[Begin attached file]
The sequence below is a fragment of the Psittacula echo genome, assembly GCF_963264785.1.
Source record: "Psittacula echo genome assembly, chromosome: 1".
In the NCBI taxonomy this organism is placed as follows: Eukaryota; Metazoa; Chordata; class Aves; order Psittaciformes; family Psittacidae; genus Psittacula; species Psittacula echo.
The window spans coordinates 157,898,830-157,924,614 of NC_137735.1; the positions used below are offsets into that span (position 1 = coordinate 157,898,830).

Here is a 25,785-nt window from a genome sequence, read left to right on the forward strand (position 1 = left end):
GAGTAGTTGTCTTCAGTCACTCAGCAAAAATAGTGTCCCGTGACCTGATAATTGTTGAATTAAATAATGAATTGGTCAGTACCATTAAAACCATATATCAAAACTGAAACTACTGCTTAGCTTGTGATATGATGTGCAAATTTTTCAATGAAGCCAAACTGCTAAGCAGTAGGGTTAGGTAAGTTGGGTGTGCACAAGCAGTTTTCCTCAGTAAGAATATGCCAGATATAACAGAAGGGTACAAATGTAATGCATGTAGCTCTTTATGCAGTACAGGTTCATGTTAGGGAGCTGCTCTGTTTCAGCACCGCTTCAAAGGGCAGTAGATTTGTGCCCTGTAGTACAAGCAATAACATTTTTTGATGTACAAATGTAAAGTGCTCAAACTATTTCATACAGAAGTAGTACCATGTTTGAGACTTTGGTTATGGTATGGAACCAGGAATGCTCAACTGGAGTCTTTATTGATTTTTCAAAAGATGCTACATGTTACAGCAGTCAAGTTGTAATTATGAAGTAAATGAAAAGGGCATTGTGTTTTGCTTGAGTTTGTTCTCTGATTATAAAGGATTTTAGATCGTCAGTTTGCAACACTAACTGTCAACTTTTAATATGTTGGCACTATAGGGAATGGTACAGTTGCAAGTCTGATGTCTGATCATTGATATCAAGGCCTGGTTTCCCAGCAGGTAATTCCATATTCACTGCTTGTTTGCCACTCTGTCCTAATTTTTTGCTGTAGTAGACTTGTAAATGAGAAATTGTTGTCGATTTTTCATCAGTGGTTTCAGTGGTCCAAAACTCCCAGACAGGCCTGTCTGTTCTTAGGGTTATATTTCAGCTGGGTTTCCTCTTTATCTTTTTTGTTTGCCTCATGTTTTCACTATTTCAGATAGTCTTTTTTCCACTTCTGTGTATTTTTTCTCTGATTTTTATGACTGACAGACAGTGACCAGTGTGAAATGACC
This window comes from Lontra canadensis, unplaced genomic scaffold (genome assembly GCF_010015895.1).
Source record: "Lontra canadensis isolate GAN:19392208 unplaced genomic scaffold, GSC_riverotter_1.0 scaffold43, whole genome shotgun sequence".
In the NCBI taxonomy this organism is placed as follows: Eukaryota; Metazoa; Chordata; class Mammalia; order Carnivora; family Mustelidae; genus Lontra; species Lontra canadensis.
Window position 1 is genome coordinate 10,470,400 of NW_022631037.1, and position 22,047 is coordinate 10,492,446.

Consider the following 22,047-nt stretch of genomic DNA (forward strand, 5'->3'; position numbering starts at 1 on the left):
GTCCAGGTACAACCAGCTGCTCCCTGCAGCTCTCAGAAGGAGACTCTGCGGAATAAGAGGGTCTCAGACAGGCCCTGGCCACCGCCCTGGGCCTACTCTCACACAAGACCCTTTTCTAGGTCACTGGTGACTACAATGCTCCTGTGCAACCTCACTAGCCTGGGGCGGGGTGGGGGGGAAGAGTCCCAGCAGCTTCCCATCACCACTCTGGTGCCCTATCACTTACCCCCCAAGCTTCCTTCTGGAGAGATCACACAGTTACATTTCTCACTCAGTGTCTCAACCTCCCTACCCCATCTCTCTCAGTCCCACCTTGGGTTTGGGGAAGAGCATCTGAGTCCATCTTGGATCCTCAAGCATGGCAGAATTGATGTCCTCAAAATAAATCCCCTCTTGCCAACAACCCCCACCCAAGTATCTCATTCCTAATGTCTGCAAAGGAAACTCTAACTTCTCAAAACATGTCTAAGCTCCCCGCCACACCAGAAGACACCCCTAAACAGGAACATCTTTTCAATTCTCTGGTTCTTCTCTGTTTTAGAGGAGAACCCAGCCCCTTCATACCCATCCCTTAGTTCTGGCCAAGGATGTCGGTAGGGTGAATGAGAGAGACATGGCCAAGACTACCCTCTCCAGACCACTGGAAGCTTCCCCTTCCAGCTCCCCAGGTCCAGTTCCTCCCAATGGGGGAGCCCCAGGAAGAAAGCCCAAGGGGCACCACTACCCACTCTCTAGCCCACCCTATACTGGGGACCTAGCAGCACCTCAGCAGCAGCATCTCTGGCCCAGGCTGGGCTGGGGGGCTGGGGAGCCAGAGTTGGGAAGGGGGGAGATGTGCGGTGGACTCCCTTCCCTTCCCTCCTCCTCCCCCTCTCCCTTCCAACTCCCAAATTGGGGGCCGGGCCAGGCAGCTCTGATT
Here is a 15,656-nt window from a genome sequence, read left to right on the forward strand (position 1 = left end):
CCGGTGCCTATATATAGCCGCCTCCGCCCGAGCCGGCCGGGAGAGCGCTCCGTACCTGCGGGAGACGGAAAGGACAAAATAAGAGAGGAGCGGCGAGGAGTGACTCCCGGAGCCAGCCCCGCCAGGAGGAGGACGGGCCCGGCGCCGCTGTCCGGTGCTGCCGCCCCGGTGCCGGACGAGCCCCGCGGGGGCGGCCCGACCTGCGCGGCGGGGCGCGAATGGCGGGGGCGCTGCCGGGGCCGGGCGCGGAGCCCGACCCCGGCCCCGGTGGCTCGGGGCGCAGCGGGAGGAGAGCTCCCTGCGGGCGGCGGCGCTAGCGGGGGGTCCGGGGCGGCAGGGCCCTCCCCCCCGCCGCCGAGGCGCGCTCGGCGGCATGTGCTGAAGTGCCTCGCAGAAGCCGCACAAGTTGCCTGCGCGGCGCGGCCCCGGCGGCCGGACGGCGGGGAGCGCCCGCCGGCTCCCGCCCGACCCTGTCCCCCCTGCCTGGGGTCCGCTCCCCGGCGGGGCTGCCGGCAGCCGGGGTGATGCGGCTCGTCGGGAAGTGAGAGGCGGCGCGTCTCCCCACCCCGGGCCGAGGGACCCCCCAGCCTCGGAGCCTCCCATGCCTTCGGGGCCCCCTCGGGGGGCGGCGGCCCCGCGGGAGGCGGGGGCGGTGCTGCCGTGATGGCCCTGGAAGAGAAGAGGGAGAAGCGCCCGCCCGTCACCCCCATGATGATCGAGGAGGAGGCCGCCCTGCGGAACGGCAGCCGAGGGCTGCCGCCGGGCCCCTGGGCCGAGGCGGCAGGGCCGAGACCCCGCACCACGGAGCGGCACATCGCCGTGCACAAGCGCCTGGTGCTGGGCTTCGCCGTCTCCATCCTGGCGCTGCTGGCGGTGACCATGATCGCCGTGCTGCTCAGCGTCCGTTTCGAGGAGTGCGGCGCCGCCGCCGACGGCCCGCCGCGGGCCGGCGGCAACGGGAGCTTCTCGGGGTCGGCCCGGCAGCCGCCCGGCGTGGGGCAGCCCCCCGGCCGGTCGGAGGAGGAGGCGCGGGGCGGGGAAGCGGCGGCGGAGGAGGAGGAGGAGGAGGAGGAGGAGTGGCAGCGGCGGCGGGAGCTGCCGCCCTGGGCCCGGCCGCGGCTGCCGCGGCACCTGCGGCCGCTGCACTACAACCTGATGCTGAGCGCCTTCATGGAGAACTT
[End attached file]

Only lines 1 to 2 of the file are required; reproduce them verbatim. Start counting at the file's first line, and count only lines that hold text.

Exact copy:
The sequence below is a fragment of the Psittacula echo genome, assembly GCF_963264785.1.
Source record: "Psittacula echo genome assembly, chromosome: 1".